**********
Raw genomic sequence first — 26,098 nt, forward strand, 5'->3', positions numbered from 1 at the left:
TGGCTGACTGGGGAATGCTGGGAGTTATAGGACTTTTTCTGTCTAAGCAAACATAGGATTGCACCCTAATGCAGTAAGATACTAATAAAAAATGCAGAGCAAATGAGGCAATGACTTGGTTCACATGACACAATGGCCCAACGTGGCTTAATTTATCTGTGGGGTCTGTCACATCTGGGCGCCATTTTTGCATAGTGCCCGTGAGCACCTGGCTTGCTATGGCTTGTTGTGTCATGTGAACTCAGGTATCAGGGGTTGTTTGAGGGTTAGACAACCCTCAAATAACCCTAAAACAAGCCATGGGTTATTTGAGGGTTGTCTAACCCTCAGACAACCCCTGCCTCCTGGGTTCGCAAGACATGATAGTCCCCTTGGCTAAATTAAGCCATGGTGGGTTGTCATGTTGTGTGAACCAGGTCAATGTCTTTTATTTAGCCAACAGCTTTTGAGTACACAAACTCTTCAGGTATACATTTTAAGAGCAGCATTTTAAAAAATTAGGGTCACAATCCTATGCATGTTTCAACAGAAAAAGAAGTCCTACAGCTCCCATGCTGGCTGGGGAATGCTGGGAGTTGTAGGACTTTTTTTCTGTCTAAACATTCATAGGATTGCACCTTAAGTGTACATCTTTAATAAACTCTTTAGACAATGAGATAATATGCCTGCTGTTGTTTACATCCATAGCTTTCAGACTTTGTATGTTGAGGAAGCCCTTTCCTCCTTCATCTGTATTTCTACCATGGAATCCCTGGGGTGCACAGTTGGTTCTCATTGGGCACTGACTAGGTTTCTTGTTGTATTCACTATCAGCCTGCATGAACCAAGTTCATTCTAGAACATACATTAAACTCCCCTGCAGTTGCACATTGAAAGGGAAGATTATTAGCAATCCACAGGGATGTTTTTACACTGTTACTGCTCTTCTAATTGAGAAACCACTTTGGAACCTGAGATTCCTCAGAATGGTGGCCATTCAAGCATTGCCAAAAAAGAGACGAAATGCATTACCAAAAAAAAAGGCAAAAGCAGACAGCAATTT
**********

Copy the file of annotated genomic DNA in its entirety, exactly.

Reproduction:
Raw genomic sequence first — 26,098 nt, forward strand, 5'->3', positions numbered from 1 at the left:
TGGCTGACTGGGGAATGCTGGGAGTTATAGGACTTTTTCTGTCTAAGCAAACATAGGATTGCACCCTAATGCAGTAAGATACTAATAAAAAATGCAGAGCAAATGAGGCAATGACTTGGTTCACATGACACAATGGCCCAACGTGGCTTAATTTATCTGTGGGGTCTGTCACATCTGGGCGCCATTTTTGCATAGTGCCCGTGAGCACCTGGCTTGCTATGGCTTGTTGTGTCATGTGAACTCAGGTATCAGGGGTTGTTTGAGGGTTAGACAACCCTCAAATAACCCTAAAACAAGCCATGGGTTATTTGAGGGTTGTCTAACCCTCAGACAACCCCTGCCTCCTGGGTTCGCAAGACATGATAGTCCCCTTGGCTAAATTAAGCCATGGTGGGTTGTCATGTTGTGTGAACCAGGTCAATGTCTTTTATTTAGCCAACAGCTTTTGAGTACACAAACTCTTCAGGTATACATTTTAAGAGCAGCATTTTAAAAAATTAGGGTCACAATCCTATGCATGTTTCAACAGAAAAAGAAGTCCTACAGCTCCCATGCTGGCTGGGGAATGCTGGGAGTTGTAGGACTTTTTTTCTGTCTAAACATTCATAGGATTGCACCTTAAGTGTACATCTTTAATAAACTCTTTAGACAATGAGATAATATGCCTGCTGTTGTTTACATCCATAGCTTTCAGACTTTGTATGTTGAGGAAGCCCTTTCCTCCTTCATCTGTATTTCTACCATGGAATCCCTGGGGTGCACAGTTGGTTCTCATTGGGCACTGACTAGGTTTCTTGTTGTATTCACTATCAGCCTGCATGAACCAAGTTCATTCTAGAACATACATTAAACTCCCCTGCAGTTGCACATTGAAAGGGAAGATTATTAGCAATCCACAGGGATGTTTTTACACTGTTACTGCTCTTCTAATTGAGAAACCACTTTGGAACCTGAGATTCCTCAGAATGGTGGCCATTCAAGCATTGCCAAAAAAGAGACGAAATGCATTACCAAAAAAAAAGGCAAAAGCAGACAGCAATTT